I Have Decided The World Can Wait For Me
How being disabled for years gave me a sense of entitlement
Hurryupcmonletsgo. That was a word my young son invented to say to me whenever we went anywhere. Like many children, he is impatient. He is 22 now and still says it.
I have had a disability since before my second son was born. His older brother was not quite 2 years old when I had a stroke during pregnancy. I have never been able to walk at a normal pace since they were babies. Their father was never much on patience for walking with me, either. In fact, he often would say things like “My God, you’re SO slow”. I limp and carry a cane.
It’s been 20 years of walking much more slowly than everyone. I’m used to it, but my sons still say “hurryupcmonletsgo” as if they think I could hurry up if I would just try harder.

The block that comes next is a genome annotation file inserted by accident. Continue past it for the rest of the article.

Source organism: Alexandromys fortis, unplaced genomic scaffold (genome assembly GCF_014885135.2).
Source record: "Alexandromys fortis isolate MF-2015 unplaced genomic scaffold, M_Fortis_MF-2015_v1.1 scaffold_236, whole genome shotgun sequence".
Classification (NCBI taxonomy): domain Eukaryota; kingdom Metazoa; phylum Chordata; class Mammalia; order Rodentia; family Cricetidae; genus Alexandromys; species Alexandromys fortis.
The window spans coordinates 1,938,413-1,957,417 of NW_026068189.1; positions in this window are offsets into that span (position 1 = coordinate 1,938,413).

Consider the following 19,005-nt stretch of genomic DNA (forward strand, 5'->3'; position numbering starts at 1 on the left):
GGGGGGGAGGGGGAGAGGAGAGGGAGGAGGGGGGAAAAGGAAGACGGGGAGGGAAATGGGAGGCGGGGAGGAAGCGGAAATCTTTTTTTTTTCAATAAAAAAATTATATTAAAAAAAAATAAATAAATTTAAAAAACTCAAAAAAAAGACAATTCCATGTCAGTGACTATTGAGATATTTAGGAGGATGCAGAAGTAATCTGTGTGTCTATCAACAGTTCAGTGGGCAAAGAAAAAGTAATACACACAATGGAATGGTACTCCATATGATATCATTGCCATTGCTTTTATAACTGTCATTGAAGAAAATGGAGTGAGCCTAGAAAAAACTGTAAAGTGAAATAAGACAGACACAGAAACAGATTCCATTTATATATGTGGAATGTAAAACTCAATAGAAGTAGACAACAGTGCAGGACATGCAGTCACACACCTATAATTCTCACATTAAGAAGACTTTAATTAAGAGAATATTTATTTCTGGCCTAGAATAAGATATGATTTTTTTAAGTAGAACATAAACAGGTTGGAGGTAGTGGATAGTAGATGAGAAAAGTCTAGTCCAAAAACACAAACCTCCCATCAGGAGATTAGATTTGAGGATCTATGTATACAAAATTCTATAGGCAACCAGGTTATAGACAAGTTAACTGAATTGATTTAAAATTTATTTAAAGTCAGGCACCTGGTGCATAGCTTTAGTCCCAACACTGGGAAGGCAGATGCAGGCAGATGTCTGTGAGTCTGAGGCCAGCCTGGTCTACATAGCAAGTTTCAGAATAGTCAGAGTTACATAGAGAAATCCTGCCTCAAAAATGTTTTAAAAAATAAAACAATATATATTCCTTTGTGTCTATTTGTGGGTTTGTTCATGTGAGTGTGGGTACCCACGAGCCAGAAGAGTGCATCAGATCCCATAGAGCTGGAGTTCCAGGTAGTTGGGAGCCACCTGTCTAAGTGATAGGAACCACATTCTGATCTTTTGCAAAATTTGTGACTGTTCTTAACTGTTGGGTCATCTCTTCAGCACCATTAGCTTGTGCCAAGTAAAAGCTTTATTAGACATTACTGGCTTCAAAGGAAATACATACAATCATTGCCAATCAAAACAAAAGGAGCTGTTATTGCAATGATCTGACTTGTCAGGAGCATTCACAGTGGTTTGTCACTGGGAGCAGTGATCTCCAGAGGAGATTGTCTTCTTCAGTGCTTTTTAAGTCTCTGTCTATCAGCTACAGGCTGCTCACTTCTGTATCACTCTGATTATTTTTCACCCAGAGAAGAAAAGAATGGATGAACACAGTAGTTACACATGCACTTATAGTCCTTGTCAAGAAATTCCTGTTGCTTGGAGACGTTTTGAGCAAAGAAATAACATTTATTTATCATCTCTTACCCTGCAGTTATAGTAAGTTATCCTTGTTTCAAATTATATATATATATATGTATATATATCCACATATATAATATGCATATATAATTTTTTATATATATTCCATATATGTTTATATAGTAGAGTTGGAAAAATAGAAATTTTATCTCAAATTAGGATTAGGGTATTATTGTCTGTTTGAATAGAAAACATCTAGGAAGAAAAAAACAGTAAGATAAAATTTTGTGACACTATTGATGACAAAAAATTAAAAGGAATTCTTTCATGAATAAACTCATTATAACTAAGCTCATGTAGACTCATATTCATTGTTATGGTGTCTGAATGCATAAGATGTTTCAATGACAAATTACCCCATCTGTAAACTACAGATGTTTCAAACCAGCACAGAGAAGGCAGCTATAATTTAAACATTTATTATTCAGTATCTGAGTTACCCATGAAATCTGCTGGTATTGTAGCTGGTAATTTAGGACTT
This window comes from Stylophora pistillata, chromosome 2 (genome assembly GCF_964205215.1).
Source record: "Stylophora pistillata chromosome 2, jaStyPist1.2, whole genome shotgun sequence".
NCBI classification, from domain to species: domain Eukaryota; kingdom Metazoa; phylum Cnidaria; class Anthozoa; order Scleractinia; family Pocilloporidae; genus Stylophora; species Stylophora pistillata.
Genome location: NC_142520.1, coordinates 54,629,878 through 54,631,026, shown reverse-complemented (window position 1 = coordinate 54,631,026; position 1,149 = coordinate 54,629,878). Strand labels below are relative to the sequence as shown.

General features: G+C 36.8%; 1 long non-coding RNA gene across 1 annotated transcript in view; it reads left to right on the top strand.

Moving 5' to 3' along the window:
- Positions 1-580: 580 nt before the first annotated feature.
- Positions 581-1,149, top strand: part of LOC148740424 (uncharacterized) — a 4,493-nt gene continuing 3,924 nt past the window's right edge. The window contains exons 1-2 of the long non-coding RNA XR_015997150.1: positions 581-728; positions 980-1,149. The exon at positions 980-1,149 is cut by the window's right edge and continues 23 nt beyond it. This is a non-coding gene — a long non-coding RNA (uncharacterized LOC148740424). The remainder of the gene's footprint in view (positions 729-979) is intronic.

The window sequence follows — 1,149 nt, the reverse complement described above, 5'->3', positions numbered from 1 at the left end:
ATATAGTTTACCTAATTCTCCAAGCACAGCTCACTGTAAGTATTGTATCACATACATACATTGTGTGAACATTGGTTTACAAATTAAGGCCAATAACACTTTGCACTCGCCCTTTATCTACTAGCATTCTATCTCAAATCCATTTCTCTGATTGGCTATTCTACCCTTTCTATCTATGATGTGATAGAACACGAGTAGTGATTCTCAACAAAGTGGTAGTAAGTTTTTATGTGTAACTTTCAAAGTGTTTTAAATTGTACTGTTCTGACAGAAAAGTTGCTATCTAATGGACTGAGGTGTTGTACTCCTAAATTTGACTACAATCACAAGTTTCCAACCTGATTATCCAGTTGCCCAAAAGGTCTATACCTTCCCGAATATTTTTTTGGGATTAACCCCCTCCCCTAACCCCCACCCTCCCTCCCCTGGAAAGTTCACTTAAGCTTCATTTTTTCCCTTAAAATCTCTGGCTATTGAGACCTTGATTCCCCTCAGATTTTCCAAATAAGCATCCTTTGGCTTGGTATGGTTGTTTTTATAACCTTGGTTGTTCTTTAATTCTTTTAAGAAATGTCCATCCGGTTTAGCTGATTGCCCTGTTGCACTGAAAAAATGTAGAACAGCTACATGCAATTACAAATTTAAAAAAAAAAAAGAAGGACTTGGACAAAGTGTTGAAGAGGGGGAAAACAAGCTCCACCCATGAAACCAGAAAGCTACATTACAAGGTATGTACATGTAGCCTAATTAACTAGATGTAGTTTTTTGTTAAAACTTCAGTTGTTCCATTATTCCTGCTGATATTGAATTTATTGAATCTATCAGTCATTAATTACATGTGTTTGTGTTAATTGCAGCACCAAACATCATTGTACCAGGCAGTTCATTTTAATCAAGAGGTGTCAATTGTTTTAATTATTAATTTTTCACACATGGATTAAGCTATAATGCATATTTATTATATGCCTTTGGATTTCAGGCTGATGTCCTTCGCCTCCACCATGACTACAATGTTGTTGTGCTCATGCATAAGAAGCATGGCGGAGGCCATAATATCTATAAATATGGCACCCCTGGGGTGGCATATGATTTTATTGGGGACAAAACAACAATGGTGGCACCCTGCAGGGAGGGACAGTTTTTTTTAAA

I am finished feeling bad about not being able to keep up with the world. If I am slowly crossing the street, you can stop and wait for me to get across. If I am late for an appointment, I have a very valid excuse. I have a debilitating injury and yes I feel I am entitled to special treatment as a result.
So don’t park in those parking spaces that are reserved for people with disabilities. Be a little more patient if you are behind me in a store and I’m in your way. You can run around me. When I’m slowly crossing a parking lot, you can slow down and give me time to get there.
I am usually very punctual for appointments and social engagements. But if I am late, I’ve decided the world can wait for me.